Swedish firm says it is “fully co-operating” with the US SEC, after it opened an investigation of Ericsson’s conduct in Iraq in 2019
The US Securities and Exchange Commission (SEC) has opened up an investigation of Swedish telecommunications equipment giant Ericsson.
The firm confirmed the development, and said it was “fully cooperating with the SEC,” over the matter.
It was back in December 2019 when the US DoJ said that Ericsson had agreed to pay more than $1 billion (£760m) to settle a probe into alleged corruption including bribing public officials.
At the time, the company “admitted to a years-long campaign of corruption in five countries to solidify its grip on telecommunications business“, the agency said.
The DoJ said at the time that Ericsson’s corrupt activities had extended from at least 2000 to 2016 in countries including Djibouti, China, Vietnam, Indonesia and Kuwait.
The settlement, believed to be one of the highest ever under the US’ Foreign Corrupt Practices Act (FCPA), includes a $520m criminal penalty to the justice department and a payment of $540m to the Securities and Exchange Commission (SEC).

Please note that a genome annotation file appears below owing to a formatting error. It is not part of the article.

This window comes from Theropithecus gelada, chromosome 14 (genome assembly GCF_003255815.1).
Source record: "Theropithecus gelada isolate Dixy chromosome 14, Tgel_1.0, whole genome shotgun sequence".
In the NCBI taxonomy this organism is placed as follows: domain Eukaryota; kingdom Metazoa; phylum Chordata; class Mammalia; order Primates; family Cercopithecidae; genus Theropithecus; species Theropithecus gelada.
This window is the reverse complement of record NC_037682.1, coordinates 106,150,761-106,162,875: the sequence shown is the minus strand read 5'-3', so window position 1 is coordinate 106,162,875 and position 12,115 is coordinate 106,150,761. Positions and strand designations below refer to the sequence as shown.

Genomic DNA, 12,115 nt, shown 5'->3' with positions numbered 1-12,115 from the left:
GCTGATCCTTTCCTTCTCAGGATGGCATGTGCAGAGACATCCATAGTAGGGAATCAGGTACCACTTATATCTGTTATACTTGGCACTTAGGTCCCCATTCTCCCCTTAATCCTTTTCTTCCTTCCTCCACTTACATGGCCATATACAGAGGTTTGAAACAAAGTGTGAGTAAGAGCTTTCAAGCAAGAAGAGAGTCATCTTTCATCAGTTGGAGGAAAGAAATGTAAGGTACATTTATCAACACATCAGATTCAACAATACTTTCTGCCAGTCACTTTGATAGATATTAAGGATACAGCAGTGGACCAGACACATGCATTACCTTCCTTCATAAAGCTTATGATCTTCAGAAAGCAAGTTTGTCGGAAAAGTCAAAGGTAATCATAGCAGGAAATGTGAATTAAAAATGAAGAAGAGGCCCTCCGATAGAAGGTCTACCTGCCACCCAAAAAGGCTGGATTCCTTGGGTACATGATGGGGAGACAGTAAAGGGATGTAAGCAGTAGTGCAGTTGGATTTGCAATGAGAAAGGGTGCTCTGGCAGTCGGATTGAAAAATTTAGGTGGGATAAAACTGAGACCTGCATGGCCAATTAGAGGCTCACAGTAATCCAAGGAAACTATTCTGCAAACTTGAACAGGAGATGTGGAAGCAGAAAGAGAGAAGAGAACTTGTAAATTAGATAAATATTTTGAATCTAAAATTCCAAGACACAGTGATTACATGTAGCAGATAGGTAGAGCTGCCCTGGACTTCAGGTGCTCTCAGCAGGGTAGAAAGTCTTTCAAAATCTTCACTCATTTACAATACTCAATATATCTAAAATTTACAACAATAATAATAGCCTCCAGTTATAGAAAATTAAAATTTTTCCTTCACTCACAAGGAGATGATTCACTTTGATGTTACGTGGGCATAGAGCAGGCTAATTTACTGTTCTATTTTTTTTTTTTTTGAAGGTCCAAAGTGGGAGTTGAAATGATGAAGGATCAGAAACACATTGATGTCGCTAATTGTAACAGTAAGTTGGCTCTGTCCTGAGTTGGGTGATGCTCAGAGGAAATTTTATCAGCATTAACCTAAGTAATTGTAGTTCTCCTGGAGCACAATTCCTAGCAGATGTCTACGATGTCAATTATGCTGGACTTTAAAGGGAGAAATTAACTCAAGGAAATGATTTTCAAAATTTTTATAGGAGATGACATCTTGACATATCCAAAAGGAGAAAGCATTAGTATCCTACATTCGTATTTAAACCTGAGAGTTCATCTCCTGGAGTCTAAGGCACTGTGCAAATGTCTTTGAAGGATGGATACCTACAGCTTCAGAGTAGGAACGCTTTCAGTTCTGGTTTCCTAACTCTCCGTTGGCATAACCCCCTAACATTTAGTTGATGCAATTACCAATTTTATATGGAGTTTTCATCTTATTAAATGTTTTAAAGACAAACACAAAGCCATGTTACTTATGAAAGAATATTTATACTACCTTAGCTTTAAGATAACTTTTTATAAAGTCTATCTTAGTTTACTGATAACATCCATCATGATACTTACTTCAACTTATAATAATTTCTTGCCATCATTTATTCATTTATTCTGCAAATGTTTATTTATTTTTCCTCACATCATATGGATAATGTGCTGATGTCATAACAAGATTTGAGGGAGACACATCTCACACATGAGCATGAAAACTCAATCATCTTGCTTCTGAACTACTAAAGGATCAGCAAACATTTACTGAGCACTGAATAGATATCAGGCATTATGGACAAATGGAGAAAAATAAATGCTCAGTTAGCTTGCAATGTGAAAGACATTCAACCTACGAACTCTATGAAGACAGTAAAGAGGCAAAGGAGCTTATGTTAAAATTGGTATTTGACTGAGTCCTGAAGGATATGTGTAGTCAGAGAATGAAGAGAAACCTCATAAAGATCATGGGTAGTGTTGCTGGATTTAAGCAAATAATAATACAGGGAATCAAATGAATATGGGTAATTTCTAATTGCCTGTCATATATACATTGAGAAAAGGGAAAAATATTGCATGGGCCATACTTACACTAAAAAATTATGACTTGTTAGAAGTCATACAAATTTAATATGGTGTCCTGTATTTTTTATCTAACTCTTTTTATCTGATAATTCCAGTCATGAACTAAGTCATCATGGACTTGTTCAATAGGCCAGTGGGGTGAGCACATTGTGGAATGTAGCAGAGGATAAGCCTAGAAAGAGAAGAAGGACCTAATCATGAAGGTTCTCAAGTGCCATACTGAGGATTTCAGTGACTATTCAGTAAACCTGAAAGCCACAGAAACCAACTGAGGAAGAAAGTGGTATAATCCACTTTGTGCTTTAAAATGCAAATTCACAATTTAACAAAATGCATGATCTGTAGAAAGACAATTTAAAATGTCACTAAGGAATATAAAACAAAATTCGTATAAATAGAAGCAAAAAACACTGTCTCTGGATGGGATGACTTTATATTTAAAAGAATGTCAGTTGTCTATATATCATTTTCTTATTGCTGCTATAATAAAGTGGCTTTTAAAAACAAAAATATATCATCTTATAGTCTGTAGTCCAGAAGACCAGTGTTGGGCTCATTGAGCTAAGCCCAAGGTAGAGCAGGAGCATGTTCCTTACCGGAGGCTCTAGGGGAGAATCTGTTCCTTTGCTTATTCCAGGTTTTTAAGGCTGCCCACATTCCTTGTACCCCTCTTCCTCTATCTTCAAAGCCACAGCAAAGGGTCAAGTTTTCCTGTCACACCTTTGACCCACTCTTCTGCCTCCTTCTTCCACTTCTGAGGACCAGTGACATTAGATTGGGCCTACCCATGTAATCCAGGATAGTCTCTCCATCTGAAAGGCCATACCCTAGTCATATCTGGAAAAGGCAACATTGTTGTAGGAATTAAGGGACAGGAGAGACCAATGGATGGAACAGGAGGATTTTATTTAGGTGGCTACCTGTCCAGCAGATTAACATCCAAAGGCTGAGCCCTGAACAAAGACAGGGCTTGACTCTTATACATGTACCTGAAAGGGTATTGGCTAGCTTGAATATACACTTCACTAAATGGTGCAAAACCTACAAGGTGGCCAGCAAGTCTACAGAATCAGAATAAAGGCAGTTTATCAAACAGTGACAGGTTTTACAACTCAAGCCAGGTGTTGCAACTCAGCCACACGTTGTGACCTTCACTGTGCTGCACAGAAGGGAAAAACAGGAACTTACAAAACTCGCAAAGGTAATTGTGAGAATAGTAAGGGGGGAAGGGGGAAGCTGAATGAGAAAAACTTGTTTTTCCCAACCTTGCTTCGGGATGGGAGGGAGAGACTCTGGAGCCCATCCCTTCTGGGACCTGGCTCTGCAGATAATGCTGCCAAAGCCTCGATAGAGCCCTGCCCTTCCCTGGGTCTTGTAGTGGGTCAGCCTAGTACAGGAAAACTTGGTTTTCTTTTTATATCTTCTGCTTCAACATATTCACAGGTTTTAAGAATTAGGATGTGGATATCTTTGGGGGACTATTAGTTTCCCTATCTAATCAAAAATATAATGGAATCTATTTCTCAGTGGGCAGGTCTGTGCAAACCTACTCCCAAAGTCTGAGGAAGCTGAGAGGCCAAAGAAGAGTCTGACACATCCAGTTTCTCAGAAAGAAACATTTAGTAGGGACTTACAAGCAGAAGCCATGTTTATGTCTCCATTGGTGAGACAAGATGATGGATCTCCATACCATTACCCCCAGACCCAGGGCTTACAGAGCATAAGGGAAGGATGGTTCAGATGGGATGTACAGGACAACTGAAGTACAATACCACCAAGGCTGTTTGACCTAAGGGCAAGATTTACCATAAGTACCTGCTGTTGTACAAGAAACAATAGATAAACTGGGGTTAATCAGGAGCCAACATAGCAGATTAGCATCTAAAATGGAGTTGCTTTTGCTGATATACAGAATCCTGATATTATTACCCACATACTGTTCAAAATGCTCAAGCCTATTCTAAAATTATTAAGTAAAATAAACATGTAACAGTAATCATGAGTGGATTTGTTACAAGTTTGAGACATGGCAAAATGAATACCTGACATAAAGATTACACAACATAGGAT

But now the SEC has started a separate investigation into the company’s handling of misconduct in Iraq.
News of this development sent shares of Ericsson down 2.4 percent on Friday, over investor concern of an increased SEC fine.
The Department of Justice (DoJ) had already begun its own investigation into the matter.
“As previously announced, Ericsson has been engaged with authorities regarding the review and investigation of the Company’s conduct in Iraq,” the Swedish firm said on Thursday. “The United States Securities and Exchange Commission (SEC) has notified the Company that it has opened an investigation concerning the matters described in the company’s 2019 Iraq investigation report.”
“It is too early to determine or predict the outcome of the investigation, but Ericsson is fully cooperating with the SEC,” it said.
The controversy broke in February this year, relates to Ericsson’s own investigation in 2019. This probe found payments had been made to the Islamic State militant group in Iraq.
But while this misconduct did not take place under the current management, Ericsson did not share the entire report with the DoJ, prompting it to investigate.
Angry investors voted against discharging board members of liability for 2021. The board members could be held personally liable for their actions.
There is concern that the investigation could even potentially derail Ericsson’s $6.2 billion deal to buy US cloud communications firm Vonage.